I came to the Adoption Network because I wanted to know more about the adoption and home study process, and to gain knowledge that would benefit my future career goals. I am truly humbled and amazed by what I have learned. My main takeaway from attending the Adoption 101 and 201 trainings is the amount of time, commitment and patience a person or a couple must endure to fulfill their dream of having a child. This part of life comes so easy for so many people that it can be easy to overlook the heartache and issues that many families experience in trying to have a family of their own. On the flip side, it was just as heartbreaking to hear these families express such a dire interest in only infant adoption when I am aware of the large number of adolescents and teens that are available for adoption today. Many families are willing to spend years of their time and excessive amounts of money on an infant adoption when an older child is in need of a permanent family. I understand the lure and the need for a family to want to start from the very beginning with an infant, maybe they feel the bond and connection will be stronger and more “real,” but I do hope we can continue to promote foster care and fostering to adopt as a viable option.
While I came into the Scholar’s program excited to learn more about the adoption process and how I could be a part of helping families achieve their dream, I realized that I often forgot about the other side of adoption. I was so focused on my plans for learning about adoption, working with families on their home study, and the matching process, that I rarely gave a thought about how it also meant that an infant or child was separated from or relinquished for adoption by their biological family. Regardless of the reason or the circumstances, there will always be a child who is losing one family while they are gaining another. I never thought deeply about the effect that this has on the child, regardless if they knew about their adoption or not and whether they were raised by the most perfect and loving parents in the world. Attending Adoption Network’s general discussion meetings caused a major shift in my mindset and the way I think about adoption. I listened and heard the struggles, the heartache, and the emotions from people who were adopted and how this has affected their entire life. Especially those who had to endure the years of searching for their birthparents, being accepted or denied by their birthparents, and even how their adoptive parents and siblings reacted to them choosing to have a relationship with their biological family. I loved attending the Cleveland Heights meetings and I will continue to attend these meetings. I feel these meetings will be beneficial to my career, as they will keep me grounded in real life, and allow me a direct connection to adoptees and adoptive parents. It can be easy to go through the motions of a job, do the visits, fill out the paperwork, meet productivity etc., but those meetings continued to remind me of why I want to be a part of the adoption world.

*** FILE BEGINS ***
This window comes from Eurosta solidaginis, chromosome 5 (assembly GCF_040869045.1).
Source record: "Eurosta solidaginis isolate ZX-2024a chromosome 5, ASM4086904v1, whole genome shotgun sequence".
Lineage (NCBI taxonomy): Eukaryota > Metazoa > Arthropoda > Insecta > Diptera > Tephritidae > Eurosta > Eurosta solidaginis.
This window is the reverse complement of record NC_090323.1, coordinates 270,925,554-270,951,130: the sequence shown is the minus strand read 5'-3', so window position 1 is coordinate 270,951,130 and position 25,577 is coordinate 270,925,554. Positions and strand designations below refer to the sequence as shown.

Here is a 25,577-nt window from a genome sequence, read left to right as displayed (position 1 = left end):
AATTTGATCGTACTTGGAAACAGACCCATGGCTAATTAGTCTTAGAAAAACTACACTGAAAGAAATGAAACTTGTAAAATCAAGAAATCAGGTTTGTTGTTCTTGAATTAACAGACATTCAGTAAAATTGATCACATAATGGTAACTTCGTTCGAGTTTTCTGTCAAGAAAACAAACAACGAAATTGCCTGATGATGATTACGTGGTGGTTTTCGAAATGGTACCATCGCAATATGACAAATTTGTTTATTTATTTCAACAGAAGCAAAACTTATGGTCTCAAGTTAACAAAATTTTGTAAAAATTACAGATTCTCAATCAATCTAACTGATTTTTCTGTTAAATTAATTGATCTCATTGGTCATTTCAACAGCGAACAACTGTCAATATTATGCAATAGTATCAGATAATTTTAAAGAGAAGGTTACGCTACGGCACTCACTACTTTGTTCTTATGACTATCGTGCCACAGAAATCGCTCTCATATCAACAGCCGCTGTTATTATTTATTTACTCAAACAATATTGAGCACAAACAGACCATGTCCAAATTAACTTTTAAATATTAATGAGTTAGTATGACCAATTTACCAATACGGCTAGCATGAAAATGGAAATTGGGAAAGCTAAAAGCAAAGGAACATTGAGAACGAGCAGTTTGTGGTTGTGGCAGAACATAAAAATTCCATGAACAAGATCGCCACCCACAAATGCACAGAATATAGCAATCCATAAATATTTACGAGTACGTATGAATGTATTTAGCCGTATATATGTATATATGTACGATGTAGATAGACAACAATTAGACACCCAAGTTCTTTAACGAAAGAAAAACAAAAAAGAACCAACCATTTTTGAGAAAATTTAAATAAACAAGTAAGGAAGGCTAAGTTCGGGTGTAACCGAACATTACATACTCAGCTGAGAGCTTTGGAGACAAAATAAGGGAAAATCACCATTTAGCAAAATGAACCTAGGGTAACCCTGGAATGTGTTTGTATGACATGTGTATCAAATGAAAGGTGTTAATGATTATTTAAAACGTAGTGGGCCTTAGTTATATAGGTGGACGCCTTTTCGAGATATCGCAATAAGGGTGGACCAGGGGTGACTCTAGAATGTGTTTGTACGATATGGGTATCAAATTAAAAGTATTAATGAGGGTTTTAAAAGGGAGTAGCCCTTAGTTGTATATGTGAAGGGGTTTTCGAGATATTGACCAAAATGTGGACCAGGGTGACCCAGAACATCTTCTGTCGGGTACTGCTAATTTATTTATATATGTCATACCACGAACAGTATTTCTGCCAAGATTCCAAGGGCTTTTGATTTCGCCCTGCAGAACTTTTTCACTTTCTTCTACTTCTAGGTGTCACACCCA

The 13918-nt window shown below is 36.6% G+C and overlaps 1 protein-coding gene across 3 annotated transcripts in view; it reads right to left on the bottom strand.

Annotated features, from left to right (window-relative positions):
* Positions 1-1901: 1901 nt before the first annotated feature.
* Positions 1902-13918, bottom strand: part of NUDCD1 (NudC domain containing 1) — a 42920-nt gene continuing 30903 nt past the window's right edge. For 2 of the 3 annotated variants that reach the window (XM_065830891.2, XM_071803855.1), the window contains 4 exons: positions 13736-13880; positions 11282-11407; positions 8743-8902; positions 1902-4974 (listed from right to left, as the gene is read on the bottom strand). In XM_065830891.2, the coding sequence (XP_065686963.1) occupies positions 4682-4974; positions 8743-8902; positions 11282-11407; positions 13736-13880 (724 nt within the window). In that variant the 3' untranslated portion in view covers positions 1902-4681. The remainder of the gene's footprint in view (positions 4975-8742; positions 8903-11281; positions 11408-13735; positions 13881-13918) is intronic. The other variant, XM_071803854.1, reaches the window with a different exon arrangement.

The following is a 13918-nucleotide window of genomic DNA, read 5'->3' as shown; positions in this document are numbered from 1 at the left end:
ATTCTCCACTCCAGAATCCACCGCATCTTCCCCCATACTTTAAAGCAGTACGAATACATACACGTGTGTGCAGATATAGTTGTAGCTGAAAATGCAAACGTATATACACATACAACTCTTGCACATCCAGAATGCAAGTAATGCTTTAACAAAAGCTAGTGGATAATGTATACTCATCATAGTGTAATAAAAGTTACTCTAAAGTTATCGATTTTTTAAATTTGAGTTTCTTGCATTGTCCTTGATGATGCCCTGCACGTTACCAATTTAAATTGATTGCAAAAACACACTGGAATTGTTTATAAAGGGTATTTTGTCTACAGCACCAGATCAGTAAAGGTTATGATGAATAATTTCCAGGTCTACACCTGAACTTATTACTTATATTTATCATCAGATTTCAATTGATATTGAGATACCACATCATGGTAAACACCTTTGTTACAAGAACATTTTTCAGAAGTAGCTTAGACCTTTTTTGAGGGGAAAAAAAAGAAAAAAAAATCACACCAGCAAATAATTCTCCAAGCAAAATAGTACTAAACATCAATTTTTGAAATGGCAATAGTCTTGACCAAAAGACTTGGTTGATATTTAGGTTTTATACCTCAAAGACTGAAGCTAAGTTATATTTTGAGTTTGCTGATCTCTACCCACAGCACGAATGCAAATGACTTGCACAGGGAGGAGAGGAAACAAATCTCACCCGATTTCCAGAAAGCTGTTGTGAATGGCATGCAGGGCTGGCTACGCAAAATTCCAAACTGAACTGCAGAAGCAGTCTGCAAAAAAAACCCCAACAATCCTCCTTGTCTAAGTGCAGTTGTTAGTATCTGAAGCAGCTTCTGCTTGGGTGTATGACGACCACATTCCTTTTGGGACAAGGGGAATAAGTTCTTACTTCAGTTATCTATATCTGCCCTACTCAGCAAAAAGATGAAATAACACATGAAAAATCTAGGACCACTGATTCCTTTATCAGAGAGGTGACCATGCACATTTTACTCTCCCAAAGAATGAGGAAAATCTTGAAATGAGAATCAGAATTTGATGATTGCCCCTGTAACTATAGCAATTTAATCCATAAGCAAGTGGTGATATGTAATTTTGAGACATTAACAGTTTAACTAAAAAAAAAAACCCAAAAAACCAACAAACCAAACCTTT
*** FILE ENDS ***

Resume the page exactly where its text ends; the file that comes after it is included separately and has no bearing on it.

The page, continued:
I am so grateful that I had the opportunity to participate in the Scholar’s program and I hope that I can continue to work with the Adoption Network in the future. I was fascinated to learn about the search process for locating birthparents and working with adoptees, so I would say this is an area I could see myself working in or volunteering in the future. I look forward to finding my niche in the field of foster care and adoption. Thank you again!
Christine Sourek is an undergraduate at Cleveland State University.